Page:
I understood, finally, why I never had a crush on Sean Cassidy like all of my friends did. I got why I never wrote boys’ names all over my seventh-grade notebooks.
We rode from the press conference to the Zeta Tau Alpha sorority house, where we would stay the night because one of the Freedom Riders was once their president. The sisters set up a picnic on the sorority house lawn and we formed a circle, 40 of them, 11 of us. They had big hair. One woman in our group was shaved bald.
It was my turn to lead the discussion. I said, “Let’s go around the circle, say your name and a little bit about how you feel about your vagina.” Three women got up and left.
I wanted everyone to say “vagina” — to stop pretending we didn’t have body parts. I made a career of it that summer. I needed to do it, too.
One woman said, “What does this have to do with reproductive freedom?”
“Everything!” I said. “How are we supposed to get decent healthcare if we can’t even say the words that describe our bodies?”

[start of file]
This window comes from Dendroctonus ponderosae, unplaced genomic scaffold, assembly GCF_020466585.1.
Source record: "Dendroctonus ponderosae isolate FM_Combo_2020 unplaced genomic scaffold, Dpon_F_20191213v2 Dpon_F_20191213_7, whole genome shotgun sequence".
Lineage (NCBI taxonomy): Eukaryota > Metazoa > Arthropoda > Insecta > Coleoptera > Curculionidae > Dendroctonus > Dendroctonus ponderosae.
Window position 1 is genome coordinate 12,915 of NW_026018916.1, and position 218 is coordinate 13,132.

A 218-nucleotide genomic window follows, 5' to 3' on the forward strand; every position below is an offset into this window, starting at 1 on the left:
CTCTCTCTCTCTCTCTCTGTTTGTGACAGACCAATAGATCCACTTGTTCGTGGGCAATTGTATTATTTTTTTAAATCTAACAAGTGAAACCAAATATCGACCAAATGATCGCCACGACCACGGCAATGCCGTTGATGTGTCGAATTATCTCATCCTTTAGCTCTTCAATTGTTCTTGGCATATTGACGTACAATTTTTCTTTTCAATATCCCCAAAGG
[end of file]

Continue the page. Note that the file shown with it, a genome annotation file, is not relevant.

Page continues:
Another woman said she’d never really thought about her vagina and felt weird talking about it.
“I know, I know,” I said. “We have a lot of work to do.”
We went around the circle. The conversation moved from the vagina to how being true to ourselves was the path to freedom. Finally, I realized: This is what Lois the Lesbian was talking about.
Later that night, we walked to a campus bar and cheered for Jillian, who had appeared on the 11 o’clock news as part of the press conference. I was playing pool, lining up my shot, when Jillian came over. “You were great today,” she said.
I smiled. She smiled. “Thanks, you too,” was all I could say. My pool cue was shaking.
I was exhausted, but we stayed until they flicked the lights. Jillian and I headed back to the sorority house and found a room with one empty bed next to a girl named Kim, who was already snoring. We took off our clothes, down to our underwear.
I was so nervous I knocked over a vase of roses and stale, stinky water spilled over half the bed. So Jillian and I shared the one dry pillow. I was on my back, her left arm pressed against my right. I smelled Jillian’s perfume, a mix of honey and vanilla and grass. I was still. Stiff. I stared at the ceiling.
Finally I thought of what to say. “Jillian, do you think anyone can hear us?”
“No,” she said. “We’re not talking.”
Then we kissed.
Andrea Askowitz is the author of the memoir My Miserable, Lonely, Lesbian Pregnancy. She co-produces the true-stories reading series, Lip Service, www.lipservicestories.com. More Andrea Askowitz.